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Mademoiselle Chambon 2009


Distributed by Kino Lorber Edu, 333 West 39 St, Suite 503, New York, NY 10018; 212-629-6880
Produced by Milena Poylo and Gilles Sacuto
Directed by Stephane Brize
DVD, color, 88 min.

High School - General Adult
Romance, Infidelity

Date Entered: 08/08/2011

Reviewed by Barbara J. Walter, Longmont Public Library, Longmont, CO

Freely adapted from the 1996 novel by Eric Holder, Mademoiselle Chambon rewards the patient viewer with a gently-unfolding, riveting tale of amour fou between a middle-aged man and his son’s schoolteacher.

Jean (Vincent Lindon), happily married to Anne-Marie (Aure Atika), lives a simple, grounded life as a house builder in a provincial French village. It is obvious that he cherishes his family: we observe him and Anne-Marie struggling to help their son Jeremy (Arthur Le Houerou) with his homework, Jean’s gentle ministrations to his aging father (Jean-Marc Thibault).

Picking up Jeremy from school one day, Jean meets Veronique (Sandrine Kiberlain), his son’s teacher—the mademoiselle of the title. City-bred and educated, trained as a classical violinist but employed as a teacher, she has chosen a peripatetic life, moving each year to a new teaching position. A message on her phone machine suggests that for Veronique, family is distant in more than one sense. Single, restless, she is seeking to put down roots.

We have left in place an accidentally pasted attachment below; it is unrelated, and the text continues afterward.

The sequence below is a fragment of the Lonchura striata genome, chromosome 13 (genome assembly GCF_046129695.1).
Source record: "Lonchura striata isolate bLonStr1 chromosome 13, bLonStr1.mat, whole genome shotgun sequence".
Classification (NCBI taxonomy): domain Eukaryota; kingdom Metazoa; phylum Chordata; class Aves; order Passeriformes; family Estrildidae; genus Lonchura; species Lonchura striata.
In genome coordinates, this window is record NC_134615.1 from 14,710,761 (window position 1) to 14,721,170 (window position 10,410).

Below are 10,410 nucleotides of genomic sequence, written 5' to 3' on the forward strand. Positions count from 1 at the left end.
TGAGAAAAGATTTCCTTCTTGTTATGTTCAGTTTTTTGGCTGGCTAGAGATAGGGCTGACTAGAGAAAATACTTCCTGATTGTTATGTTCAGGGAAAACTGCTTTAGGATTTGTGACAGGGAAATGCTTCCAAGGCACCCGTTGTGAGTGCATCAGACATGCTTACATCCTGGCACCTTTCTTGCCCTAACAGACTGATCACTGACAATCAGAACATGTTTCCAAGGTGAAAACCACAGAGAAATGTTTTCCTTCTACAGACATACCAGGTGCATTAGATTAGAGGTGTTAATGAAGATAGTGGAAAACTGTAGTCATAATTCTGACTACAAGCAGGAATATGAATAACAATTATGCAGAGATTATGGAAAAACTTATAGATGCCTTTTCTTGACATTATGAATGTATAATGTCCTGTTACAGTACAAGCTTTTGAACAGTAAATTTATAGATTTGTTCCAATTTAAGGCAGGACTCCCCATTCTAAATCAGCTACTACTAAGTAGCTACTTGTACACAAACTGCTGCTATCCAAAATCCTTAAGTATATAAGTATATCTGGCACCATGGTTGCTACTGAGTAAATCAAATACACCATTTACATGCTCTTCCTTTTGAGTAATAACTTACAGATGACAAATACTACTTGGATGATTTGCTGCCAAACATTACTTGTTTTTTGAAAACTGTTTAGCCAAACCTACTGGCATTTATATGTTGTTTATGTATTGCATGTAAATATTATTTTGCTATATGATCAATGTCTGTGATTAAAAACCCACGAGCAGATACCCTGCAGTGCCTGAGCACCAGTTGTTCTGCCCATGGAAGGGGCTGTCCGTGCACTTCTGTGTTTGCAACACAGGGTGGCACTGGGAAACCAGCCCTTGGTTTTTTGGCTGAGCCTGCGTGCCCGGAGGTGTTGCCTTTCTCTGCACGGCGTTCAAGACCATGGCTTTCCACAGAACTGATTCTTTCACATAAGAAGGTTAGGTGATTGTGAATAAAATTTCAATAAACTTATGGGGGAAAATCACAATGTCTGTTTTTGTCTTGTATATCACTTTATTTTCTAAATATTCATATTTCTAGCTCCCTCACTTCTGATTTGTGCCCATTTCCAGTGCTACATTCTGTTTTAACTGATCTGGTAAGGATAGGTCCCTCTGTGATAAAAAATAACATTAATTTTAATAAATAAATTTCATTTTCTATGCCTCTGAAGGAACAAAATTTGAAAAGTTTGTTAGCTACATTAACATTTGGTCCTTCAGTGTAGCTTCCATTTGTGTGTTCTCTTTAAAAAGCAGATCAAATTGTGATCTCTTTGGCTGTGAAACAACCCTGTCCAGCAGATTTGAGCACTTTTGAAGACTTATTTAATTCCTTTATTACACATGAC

Slowly and sensitively, with an abundance of long takes and little dialog, director Stephane Brize teases out the ordinary days—and the many small decisions-- of two people increasingly attracted to one another who are fighting hard not to fall. Brize took a risk in casting Lindon and Kiberlain in the leading roles, who were married but estranged at the time the film was shot. Yet the tension and complexity in their relationship bring added depth to their performance.

Photographed in Cinemascope, superbly edited, and with a delightful soundtrack full of romantic classical music, Mademoiselle Chambon is recommended for public and academic libraries. For a mature audience, due to obscenity and a brief sexual encounter.


  • Cesar Award for Best Adapted Screenplay